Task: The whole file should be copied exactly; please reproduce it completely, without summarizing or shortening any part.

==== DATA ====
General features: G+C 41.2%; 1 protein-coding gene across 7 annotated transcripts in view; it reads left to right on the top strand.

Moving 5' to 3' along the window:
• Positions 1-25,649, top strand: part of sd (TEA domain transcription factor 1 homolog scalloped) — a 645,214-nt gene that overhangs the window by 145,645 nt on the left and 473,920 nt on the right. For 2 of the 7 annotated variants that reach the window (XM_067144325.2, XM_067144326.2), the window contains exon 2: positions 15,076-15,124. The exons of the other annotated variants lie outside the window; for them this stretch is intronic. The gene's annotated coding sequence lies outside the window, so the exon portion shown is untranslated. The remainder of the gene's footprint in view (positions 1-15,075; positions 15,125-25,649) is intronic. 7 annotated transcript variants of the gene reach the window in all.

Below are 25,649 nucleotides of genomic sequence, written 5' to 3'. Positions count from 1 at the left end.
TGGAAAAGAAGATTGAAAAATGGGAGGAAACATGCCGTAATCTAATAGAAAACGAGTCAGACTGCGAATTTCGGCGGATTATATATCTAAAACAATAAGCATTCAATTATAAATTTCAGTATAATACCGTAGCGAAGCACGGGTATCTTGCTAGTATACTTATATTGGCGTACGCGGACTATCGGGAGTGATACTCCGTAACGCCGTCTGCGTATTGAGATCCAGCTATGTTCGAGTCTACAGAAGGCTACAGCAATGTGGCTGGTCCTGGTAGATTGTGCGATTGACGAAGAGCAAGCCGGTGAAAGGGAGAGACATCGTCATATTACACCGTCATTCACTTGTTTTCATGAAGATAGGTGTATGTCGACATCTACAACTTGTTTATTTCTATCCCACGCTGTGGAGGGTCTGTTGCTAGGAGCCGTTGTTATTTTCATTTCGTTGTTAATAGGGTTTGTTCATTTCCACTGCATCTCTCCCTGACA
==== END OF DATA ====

General features: G+C 41.2%; 1 protein-coding gene across 7 annotated transcripts in view; it reads left to right on the top strand.

Moving 5' to 3' along the window:
• Positions 1-25,649, top strand: part of sd (TEA domain transcription factor 1 homolog scalloped) — a 645,214-nt gene that overhangs the window by 145,645 nt on the left and 473,920 nt on the right. For 2 of the 7 annotated variants that reach the window (XM_067144325.2, XM_067144326.2), the window contains exon 2: positions 15,076-15,124. The exons of the other annotated variants lie outside the window; for them this stretch is intronic. The gene's annotated coding sequence lies outside the window, so the exon portion shown is untranslated. The remainder of the gene's footprint in view (positions 1-15,075; positions 15,125-25,649) is intronic. 7 annotated transcript variants of the gene reach the window in all.

Below are 25,649 nucleotides of genomic sequence, written 5' to 3'. Positions count from 1 at the left end.
TGGAAAAGAAGATTGAAAAATGGGAGGAAACATGCCGTAATCTAATAGAAAACGAGTCAGACTGCGAATTTCGGCGGATTATATATCTAAAACAATAAGCATTCAATTATAAATTTCAGTATAATACCGTAGCGAAGCACGGGTATCTTGCTAGTATACTTATATTGGCGTACGCGGACTATCGGGAGTGATACTCCGTAACGCCGTCTGCGTATTGAGATCCAGCTATGTTCGAGTCTACAGAAGGCTACAGCAATGTGGCTGGTCCTGGTAGATTGTGCGATTGACGAAGAGCAAGCCGGTGAAAGGGAGAGACATCGTCATATTACACCGTCATTCACTTGTTTTCATGAAGATAGGTGTATGTCGACATCTACAACTTGTTTATTTCTATCCCACGCTGTGGAGGGTCTGTTGCTAGGAGCCGTTGTTATTTTCATTTCGTTGTTAATAGGGTTTGTTCATTTCCACTGCATCTCTCCCTGACA